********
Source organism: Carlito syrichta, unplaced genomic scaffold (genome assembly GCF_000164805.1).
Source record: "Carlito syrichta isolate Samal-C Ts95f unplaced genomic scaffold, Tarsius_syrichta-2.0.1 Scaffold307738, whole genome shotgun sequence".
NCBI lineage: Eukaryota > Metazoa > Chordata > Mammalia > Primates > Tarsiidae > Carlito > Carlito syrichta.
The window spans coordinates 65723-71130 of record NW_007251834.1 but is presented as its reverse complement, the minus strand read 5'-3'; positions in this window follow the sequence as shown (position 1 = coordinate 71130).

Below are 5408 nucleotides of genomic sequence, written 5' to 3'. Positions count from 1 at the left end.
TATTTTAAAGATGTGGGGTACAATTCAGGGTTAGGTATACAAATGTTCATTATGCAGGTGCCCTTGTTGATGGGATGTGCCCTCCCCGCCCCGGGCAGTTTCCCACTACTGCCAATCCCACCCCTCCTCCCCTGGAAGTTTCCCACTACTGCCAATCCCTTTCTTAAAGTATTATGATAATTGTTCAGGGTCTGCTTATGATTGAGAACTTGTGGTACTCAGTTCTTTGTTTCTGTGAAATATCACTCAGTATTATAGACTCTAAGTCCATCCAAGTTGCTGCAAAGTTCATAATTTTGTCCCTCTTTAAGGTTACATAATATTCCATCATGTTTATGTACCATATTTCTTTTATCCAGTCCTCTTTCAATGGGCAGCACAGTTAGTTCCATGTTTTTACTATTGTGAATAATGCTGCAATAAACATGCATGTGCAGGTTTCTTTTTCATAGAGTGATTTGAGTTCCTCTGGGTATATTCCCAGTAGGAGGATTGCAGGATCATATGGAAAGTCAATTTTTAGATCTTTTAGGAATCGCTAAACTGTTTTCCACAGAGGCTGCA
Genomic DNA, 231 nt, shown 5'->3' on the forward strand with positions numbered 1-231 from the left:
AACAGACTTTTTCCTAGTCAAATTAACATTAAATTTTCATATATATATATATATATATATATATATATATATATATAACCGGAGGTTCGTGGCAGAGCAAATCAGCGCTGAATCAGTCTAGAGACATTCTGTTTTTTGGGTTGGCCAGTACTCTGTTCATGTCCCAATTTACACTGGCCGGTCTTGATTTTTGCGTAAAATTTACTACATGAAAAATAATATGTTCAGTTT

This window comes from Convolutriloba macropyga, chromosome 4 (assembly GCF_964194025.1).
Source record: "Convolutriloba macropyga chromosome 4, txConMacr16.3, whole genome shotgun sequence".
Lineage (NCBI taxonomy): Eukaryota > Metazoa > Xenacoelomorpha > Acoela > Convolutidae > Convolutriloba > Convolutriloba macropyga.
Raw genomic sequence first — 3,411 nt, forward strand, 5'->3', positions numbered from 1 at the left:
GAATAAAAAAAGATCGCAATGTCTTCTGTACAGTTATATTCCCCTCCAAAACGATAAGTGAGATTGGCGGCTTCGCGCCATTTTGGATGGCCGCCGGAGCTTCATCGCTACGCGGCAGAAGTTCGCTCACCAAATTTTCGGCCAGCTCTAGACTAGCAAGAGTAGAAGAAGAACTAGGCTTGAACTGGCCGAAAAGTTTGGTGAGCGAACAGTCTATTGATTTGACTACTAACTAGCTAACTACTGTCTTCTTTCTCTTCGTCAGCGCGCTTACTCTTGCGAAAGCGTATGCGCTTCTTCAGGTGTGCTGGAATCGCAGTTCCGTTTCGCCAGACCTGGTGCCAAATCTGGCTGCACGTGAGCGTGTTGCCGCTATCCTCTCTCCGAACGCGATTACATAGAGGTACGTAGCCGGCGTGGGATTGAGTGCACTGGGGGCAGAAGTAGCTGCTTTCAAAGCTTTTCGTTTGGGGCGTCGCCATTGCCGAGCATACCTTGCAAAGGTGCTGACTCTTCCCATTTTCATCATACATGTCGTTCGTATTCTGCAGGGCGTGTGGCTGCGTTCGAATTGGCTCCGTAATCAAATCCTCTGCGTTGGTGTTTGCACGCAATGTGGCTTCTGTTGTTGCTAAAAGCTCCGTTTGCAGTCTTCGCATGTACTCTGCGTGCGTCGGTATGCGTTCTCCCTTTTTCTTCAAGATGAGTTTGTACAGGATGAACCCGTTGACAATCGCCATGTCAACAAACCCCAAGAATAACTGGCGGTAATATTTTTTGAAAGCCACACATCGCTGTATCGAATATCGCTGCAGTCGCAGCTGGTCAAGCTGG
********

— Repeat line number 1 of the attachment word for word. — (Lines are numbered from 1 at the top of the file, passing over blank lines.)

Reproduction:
Source organism: Carlito syrichta, unplaced genomic scaffold (genome assembly GCF_000164805.1).